Hi! I'm Fabiana, a 27-year-old woman who would rather spend all of my money on makeup and skincare than really anything else. Give me a free afternoon, and I'm bound to do some damage in a Sephora (despite my wallet crying whenever I walk up to the register).
Being beauty obsessed, I'm always researching new products to add into my skincare regimen. I personally classify my skin as being combination and a bit sensitive.
After a bit of my own research, I decided to reach out to several professionals to make sure I was making the most informed decision. I wanted to learn more about exfoliation in general — as well as any pros and cons of switching things up on my combo skin.
The experts I spoke to were:
Dr. Michele Green started out with the basics: defining what exfoliation actually is — and does.
"The purpose of exfoliating is to get rid of dead skin cells on the surface of the skin and clear out congested pores to reveal a brighter, smoother complexion," explained Dr. Green. "Exfoliation plays into the life cycle of skin cells, which is about 3 months in children and about 28 days in adults."
According to Green, all skin types can benefit from an exfoliation for bright, healthy skin. "Exfoliation also allows serums, treatments, and moisturizers applied afterward to penetrate deeper into the skin and deliver best benefits," she said.
She explained that there are two different types of exfoliants: physical and chemical.
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"A physical exfoliant is the process of manually dislodging dirt in the pores and stripping away surface cells with grainy particles such as sugar or bristles of a brush," said Green.
On the other hand, "Chemical exfoliants come in liquid form and gently break down bonds between skin cells and congested pores, and they work on a more cellular level," she explained.
Up until now, I have always used physical exfoliants in my skincare routine. Once a week, I would massage the exfoliator in my T-zone area, where more oil typically builds up, and then massage it very gently on my cheek area, where I am more sensitive.
My physical exfoliator, Olehenriksen Lemonade Smoothing Scrub, has gotten the job done of getting rid of dead skin and making my face feel smoother — but to be honest, that was about all it did. I still had a very oily T-zone, pesky bumps on my chin, and some uneven texture.
So once I finished my current exfoliator bottle, I figured this was the perfect opportunity to try its chemical alternative.
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I learned from celebrity facialist Ildi Pekar that chemical exfoliants not only penetrate in the skin to combat clogged pores, but they also can help with dryness and other skin concerns. With the winter months and dry skin around the corner, I figured this was exactly what my skin needed.
Honestly, the amount of chemical exfoliants that are on the market right now is overwhelming. There are AHA serums, toners, BHA and AHA combination products, and more. So I asked Dr. Sandra Lee to break down the different types of chemical exfoliants, and key components behind each.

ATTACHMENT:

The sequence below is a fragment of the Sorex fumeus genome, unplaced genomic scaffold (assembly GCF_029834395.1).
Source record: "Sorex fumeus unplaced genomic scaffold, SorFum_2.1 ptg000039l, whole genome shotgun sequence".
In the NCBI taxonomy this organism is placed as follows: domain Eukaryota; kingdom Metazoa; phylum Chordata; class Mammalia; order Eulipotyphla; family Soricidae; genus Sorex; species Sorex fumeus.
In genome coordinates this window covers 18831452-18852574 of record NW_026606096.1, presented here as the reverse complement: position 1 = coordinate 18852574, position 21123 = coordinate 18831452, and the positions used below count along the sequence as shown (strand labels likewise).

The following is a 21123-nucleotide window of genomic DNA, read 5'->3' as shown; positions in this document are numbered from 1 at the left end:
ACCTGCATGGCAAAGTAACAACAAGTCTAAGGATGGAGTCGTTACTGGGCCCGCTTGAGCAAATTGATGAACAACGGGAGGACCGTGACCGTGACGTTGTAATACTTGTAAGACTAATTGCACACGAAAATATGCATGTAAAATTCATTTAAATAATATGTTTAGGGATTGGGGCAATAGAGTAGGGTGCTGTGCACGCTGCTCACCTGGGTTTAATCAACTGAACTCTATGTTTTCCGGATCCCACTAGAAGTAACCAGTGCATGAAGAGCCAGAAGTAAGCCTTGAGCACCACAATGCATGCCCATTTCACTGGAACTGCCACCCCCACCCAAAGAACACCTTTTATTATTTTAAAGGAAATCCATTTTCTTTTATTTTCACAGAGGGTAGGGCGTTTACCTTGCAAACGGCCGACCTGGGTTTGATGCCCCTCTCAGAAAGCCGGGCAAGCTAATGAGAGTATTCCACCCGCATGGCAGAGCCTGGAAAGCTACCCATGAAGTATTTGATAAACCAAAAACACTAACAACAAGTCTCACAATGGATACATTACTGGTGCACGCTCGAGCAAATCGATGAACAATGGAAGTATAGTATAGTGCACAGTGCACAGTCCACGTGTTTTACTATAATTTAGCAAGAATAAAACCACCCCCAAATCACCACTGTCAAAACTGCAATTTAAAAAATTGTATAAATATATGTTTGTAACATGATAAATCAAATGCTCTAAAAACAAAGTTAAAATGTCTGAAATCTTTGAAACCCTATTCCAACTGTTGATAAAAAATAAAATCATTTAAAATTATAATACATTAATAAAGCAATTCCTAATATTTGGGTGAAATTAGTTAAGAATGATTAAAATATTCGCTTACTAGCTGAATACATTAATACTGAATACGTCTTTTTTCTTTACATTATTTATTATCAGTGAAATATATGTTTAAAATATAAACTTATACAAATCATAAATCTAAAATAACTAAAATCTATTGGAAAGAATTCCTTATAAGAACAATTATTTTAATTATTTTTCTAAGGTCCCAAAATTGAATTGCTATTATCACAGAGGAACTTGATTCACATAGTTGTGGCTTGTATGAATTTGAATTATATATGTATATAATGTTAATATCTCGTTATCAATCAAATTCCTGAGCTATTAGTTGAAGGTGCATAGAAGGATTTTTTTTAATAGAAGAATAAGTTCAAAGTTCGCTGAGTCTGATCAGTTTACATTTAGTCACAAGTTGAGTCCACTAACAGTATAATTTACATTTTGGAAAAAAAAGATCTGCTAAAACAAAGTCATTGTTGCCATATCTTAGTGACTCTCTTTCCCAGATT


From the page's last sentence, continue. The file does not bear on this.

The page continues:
"Two of the most effective chemical exfoliants include salicylic acid (a BHA), and glycolic acid (an AHA). Lactic, citric, and malic acids are other very commonly used alpha hydroxy acids," she said.
"If you’ve got acne-prone or oily skin, salicylic acid is a great choice, because it’s oil-soluble — meaning it’s able to penetrate into sebum-filled pores. So it not only sloughs off some of those dead cells (which helps eliminate dullness), it dives down into the pores to release any cells that are trapped, which helps prevent acne," Lee explained.
"Glycolic acid stimulates the cells in your dermis to make hydrating substances like hyaluronic acid. This is why it’s great for treating dry, rough skin — including keratosis pilaris, that bumpy condition we sometimes call 'chicken skin.'"
After learning this, I decided on the Farmacy Deep Sweep pore cleaning 2% BHA toner for $28, which contains salicylic acid to help combat my oily T-zone, something I wanted to get under control.
Eager to clean my pores and achieve baby-smooth skin, I ran home that night to try out my new exfoliator. Here was my skin at the time, pre-exfoliation.
I continued using the chemical exfoliator every other night for the next two months, and I have to admit, I loved the way my skin looked and felt.
Going forward, I plan to occasionally use my physical exfoliant on days where my skin needs a little extra TLC.
However, since I plan to use both types of exfoliants, I have to be careful not to overdo it — as over-exfoliating is a real thing.
"It’s important to not over-exfoliate and strip the skin’s protective barrier, which can lead to redness, inflammation, hyperpigmentation, dryness, or infection," said Green. "It’s best to start slow and gradually increase frequency of exfoliant use, decreasing the frequency if your skin shows any signs of irritation."
If you're like me and you want to add a chemical exfoliant into your routine but are unsure of where to begin, think about what your skincare goals are and what your skin type is.
No matter which exfoliant you end up using, be sure to follow it up with hydrating skincare products and SPF.
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After ridding your face of its dead skin, Pekar said it's important to follow it up with a hydrating serum and moisturizer to heal your skin and lock in moisture. In addition to that, SPF is also a key product to use after exfoliating if it's part of a morning routine vs. a nighttime one.
"It is important to note that chemical exfoliants increase photosensitivity, so nighttime usage of chemical exfoliants and daily usage of SPF 50 is highly recommended," Green said.